So, as is customary in first columns like this, here's the mission statement: to bring to you and analyze the best new work from around the globe in the most user-friendly and attractively-designed format. Simple, huh? So, what do I write for the other 600 words?
First, here's who we are. AdCritic has been re-launched by the Ad Age Group, and will serve as the sister website to Creativity magazine. The site will be edited by Jim Hanas, the editor of The Creativity E-mail. In addition to Jim, regular opinion and analysis will also be provided by Teressa Iezzi, the new editor of Creativity (formerly editor of Ad Age Global and 'Boards) and myself (editorial director of Creativity, Ad Age Global and AdCritic, and former editor of the UK magazine Campaign).
We will also be opening the site up to you for your views too, both through your contributions to keeping the AdCritic Top 20 a lively vehicle for displaying the very best in advertising, and your own opinions.
There is unquestionably a huge amount of interest in the best new work, but how to judge and define it? When I first started writing about advertising 13 years ago (gulp!), a wise old owl of an editor (thank you Bernard Barnett, now at Y & R Europe) told me: "there's so much bullshit talked about this, but you know it when you see it, you just know it."
As someone who has contributed far too much to this mountain of bullshit, I have to say Bernard was, and remains, right. The enormous efforts of many interested parties -- ad agencies themselves, research companies, media buyers, the purchasing departments of client organizations, and many others -- in attempting to turn advertising into a science are doomed for this reason.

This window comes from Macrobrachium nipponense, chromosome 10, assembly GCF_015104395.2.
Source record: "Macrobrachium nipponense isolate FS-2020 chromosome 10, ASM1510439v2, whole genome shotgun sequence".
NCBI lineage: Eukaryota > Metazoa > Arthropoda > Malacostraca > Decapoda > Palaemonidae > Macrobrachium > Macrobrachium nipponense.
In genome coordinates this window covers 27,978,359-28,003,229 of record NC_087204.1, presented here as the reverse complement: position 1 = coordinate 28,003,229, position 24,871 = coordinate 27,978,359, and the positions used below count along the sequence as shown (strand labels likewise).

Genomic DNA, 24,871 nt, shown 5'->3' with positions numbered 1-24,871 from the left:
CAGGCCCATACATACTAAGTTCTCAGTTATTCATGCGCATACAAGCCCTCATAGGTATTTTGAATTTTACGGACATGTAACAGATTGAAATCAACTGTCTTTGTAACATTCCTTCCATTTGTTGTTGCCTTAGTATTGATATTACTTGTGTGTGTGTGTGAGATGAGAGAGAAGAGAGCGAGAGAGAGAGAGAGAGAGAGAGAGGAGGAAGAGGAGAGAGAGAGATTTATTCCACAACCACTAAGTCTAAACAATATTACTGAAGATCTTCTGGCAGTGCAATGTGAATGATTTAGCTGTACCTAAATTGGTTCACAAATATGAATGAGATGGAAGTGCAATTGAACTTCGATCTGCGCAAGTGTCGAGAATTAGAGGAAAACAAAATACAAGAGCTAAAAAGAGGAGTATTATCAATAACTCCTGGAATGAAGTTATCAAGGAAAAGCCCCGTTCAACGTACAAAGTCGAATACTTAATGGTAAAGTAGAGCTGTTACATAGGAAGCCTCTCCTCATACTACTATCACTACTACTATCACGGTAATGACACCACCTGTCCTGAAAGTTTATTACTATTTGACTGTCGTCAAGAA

As a consequence, industry "experts" are fond of saying it's impossible to know what will make a great ad in advance. That means there is always going to be an element of risk, and these are supposed to be risk-averse times.
However, the argument that must prevail -- both for advertising to continue to be the killer marketing application we all know it can be, and if we are all to want to stay in and around the industry -- is that it is actually less risky to rely on the instincts of talented people than to ignore them.
That's what AdCritic will hopefully prove over the coming months and years: it's not a gamble using the most creative agencies, directors and post resources, it's a gamble not to.
Somehow, in advertising's recent past, the link between creativity and effectiveness has been lost -- or at least the industry's ability to promote that link convincingly.
There is a genuine challenge to reclaim creativity from its association with wackiness. There's nothing innately wrong with 'wacky' (see the new Nike commercials we feature today for proof) but it has somehow been allowed to develop a stranglehold on taste at awards juries and at the creative department water cooler.
I know that creative directors who sit on awards juries regularly are concerned about this, but are not quite sure what to do about it.
The issue flared again at Cannes. Not with Nike's Film Grand Prix, nor Club 18-30's supposedly controversial print winner (Club 18-30 is a serious vacation company, that happens to market itself honestly, as a purveyor of fun-filled holidays to young adults whose twin interest on their holidays are getting drunk and getting laid -- not necessarily in that order).
It was the Oslo piercing parlor winning the Outdoor Grand Prix for its 'wacky' idea of piercing through the billboard posters with a real object that becomes tricky in this context.
Leaving aside the issue of whether it really was that great an idea anyway, what does it say about advertising, when it needs to be seen as a serious creative industry appealing to embattled boardrooms around the globe, that the Oslo piercing parlor wins the biggest prize in the world this year?
This is a thorny and important subject, but for some reason, many creative directors in particular seem reluctant to debate it in public -- perhaps for fear of backlash on juries? But debate it, we should, and will, at least here.
We hope AdCritic will be a much-needed forum for the entire industry. Let us know what you think.
(Stefano Hatfield is editorial director of Creativity, AdCritic, and Ad Age Global)